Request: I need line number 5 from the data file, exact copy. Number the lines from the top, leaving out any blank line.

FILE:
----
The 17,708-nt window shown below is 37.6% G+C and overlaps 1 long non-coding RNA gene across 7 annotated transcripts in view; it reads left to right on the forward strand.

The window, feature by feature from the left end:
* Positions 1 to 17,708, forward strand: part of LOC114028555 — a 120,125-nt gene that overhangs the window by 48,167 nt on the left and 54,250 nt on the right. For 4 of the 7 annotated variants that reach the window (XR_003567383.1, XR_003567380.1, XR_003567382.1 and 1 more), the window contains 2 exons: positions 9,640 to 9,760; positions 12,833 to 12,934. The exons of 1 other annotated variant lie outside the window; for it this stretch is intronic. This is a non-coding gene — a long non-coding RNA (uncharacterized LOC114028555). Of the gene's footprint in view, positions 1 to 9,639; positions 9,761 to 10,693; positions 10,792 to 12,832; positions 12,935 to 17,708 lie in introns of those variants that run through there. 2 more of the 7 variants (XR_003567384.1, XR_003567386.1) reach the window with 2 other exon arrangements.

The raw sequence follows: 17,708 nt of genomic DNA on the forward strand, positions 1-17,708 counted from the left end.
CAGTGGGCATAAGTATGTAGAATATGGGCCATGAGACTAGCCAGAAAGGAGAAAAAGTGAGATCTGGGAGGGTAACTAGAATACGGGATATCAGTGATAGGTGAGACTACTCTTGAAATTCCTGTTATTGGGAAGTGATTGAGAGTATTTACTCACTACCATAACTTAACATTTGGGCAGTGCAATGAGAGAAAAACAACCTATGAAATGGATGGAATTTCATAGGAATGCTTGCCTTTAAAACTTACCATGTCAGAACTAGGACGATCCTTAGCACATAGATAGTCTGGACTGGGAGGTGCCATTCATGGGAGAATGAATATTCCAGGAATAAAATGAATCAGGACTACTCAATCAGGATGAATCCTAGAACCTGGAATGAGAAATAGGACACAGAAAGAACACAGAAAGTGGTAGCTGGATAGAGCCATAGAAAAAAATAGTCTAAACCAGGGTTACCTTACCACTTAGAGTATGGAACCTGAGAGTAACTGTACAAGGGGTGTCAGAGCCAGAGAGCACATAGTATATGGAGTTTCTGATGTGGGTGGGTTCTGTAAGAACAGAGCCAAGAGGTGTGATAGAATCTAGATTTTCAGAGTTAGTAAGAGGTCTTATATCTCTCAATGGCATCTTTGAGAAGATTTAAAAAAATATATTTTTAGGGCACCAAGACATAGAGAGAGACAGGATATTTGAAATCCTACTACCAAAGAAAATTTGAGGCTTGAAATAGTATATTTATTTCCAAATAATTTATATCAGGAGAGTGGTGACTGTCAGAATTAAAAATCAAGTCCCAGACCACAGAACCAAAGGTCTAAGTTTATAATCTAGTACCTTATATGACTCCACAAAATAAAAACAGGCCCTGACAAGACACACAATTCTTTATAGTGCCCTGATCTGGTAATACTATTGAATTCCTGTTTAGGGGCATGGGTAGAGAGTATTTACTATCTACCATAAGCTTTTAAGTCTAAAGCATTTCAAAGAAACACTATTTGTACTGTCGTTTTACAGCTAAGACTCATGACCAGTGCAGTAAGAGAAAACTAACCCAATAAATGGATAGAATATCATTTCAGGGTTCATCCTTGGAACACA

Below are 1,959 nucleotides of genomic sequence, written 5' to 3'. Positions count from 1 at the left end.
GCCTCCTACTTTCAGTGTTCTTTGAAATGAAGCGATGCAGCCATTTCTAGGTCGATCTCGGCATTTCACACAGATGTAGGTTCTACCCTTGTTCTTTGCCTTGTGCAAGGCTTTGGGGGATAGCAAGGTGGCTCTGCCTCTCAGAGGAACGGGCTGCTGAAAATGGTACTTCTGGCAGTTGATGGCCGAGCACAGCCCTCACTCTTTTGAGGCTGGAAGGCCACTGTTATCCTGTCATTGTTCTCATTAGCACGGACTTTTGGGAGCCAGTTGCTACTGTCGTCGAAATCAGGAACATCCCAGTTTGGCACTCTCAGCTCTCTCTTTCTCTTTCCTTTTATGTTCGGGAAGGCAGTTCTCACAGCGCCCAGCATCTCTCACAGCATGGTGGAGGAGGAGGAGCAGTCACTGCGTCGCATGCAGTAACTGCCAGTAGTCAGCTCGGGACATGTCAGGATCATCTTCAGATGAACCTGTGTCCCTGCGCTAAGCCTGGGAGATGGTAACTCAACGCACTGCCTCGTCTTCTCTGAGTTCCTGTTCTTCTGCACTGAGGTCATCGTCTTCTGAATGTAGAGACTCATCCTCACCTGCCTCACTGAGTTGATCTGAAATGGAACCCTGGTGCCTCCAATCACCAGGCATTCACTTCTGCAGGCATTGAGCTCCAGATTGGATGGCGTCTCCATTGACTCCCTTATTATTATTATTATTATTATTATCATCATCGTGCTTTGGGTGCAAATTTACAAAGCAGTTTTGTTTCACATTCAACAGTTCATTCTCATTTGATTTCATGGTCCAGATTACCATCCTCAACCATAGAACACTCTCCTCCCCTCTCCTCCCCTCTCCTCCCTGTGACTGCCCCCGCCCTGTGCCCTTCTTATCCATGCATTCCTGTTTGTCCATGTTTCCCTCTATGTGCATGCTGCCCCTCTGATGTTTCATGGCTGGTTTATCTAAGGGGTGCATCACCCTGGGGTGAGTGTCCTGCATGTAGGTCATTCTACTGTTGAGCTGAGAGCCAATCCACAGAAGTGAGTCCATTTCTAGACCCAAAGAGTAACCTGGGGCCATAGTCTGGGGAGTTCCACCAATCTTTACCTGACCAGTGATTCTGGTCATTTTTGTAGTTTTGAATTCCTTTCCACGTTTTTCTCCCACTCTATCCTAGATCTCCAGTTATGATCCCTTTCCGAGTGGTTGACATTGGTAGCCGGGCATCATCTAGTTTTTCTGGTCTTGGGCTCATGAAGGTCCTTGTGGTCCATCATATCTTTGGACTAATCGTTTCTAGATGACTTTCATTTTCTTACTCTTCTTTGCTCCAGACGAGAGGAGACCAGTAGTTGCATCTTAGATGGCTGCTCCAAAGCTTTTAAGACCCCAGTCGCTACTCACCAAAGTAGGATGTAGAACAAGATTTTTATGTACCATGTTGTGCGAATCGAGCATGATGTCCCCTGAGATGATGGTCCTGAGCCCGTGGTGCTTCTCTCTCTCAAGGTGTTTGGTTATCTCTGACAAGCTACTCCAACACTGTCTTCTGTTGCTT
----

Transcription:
CAGTGGGCATAAGTATGTAGAATATGGGCCATGAGACTAGCCAGAAAGGAGAAAAAGTGAGATCTGGGAGGGTAACTAGAATACGGGATATCAGTGATAGGTGAGACTACTCTTGAAATTCCTGTTATTGGGAAGTGATTGAGAGTATTTACTCACTACCATAACTTAACATTTGGGCAGTGCAATGAGAGAAAAACAACCTATGAAATGGATGGAATTTCATAGGAATGCTTGCCTTTAAAACTTACCATGTCAGAACTAGGACGATCCTTAGCACATAGATAGTCTGGACTGGGAGGTGCCATTCATGGGAGAATGAATATTCCAGGAATAAAATGAATCAGGACTACTCAATCAGGATGAATCCTAGAACCTGGAATGAGAAATAGGACACAGAAAGAACACAGAAAGTGGTAGCTGGATAGAGCCATAGAAAAAAATAGTCTAAACCAGGGTTACCTTACCACTTAGAGTATGGAACCTGAGAGTAACTGTACAAGGGGTGTCAGAGCCAGAGAGCACATAGTATATGGAGTTTCTGATGTGGGTGGGTTCTGTAAGAACAGAGCCAAGAGGTGTGATAGAATCTAGATTTTCAGAGTTAGTAAGAGGTCTTATATCTCTCAATGGCATCTTTGAGAAGATTTAAAAAAATATATTTTTAGGGCACCAAGACATAGAGAGAGACAGGATATTTGAAATCCTACTACCAAAGAAAATTTGAGGCTTGAAATAGTATATTTATTTCCAAATAATTTATATCAGGAGAGTGGTGACTGTCAGAATTAAAAATCAAGTCCCAGACCACAGAACCAAAGGTCTAAGTTTATAATCTAGTACCTTATATGACTCCACAAAATAAAAACAGGCCCTGACAAGACACACAATTCTTTATAGTGCCCTGATCTGGTAATACTATTGAATTCCTGTTTAGGGGCATGGGTAGAGAGTATTTACTATCTACCATAAGCTTTTAAGTCTAAAGCATTTCAAAGAAACACTATTTGTACTGTCGTTTTACAGCTAAGACTCATGACCAGTGCAGTAAGAGAAAACTAACCCAATAAATGGATAGAATATCATTTCAGGGTTCATCCTTGGAACACA